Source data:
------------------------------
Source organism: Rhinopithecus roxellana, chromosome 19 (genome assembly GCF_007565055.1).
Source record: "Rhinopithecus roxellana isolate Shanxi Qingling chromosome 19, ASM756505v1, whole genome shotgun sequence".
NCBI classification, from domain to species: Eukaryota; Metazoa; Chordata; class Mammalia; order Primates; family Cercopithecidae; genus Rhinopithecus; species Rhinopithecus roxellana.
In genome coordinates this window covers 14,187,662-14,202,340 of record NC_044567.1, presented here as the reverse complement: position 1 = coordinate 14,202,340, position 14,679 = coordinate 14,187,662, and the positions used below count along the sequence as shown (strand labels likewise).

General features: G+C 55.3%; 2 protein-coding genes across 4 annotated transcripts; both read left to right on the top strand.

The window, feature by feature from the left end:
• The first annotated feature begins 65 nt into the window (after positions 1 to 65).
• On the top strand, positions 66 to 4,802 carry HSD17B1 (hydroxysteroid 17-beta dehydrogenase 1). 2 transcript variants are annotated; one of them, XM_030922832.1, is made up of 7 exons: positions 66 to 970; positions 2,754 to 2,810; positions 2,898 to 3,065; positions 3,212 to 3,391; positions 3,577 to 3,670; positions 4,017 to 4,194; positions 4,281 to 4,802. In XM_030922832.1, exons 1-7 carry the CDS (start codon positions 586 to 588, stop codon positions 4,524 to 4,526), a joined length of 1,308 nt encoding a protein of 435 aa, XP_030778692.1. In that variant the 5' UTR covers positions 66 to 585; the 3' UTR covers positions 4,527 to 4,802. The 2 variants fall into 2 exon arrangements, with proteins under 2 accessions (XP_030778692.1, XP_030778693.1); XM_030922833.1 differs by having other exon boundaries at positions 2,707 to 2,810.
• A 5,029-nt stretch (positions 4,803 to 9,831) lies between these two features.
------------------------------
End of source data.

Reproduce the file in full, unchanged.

Source organism: Rhinopithecus roxellana, chromosome 19 (genome assembly GCF_007565055.1).
Source record: "Rhinopithecus roxellana isolate Shanxi Qingling chromosome 19, ASM756505v1, whole genome shotgun sequence".
NCBI classification, from domain to species: Eukaryota; Metazoa; Chordata; class Mammalia; order Primates; family Cercopithecidae; genus Rhinopithecus; species Rhinopithecus roxellana.
In genome coordinates this window covers 14,187,662-14,202,340 of record NC_044567.1, presented here as the reverse complement: position 1 = coordinate 14,202,340, position 14,679 = coordinate 14,187,662, and the positions used below count along the sequence as shown (strand labels likewise).

General features: G+C 55.3%; 2 protein-coding genes across 4 annotated transcripts; both read left to right on the top strand.

The window, feature by feature from the left end:
• The first annotated feature begins 65 nt into the window (after positions 1 to 65).
• On the top strand, positions 66 to 4,802 carry HSD17B1 (hydroxysteroid 17-beta dehydrogenase 1). 2 transcript variants are annotated; one of them, XM_030922832.1, is made up of 7 exons: positions 66 to 970; positions 2,754 to 2,810; positions 2,898 to 3,065; positions 3,212 to 3,391; positions 3,577 to 3,670; positions 4,017 to 4,194; positions 4,281 to 4,802. In XM_030922832.1, exons 1-7 carry the CDS (start codon positions 586 to 588, stop codon positions 4,524 to 4,526), a joined length of 1,308 nt encoding a protein of 435 aa, XP_030778692.1. In that variant the 5' UTR covers positions 66 to 585; the 3' UTR covers positions 4,527 to 4,802. The 2 variants fall into 2 exon arrangements, with proteins under 2 accessions (XP_030778692.1, XP_030778693.1); XM_030922833.1 differs by having other exon boundaries at positions 2,707 to 2,810.
• A 5,029-nt stretch (positions 4,803 to 9,831) lies between these two features.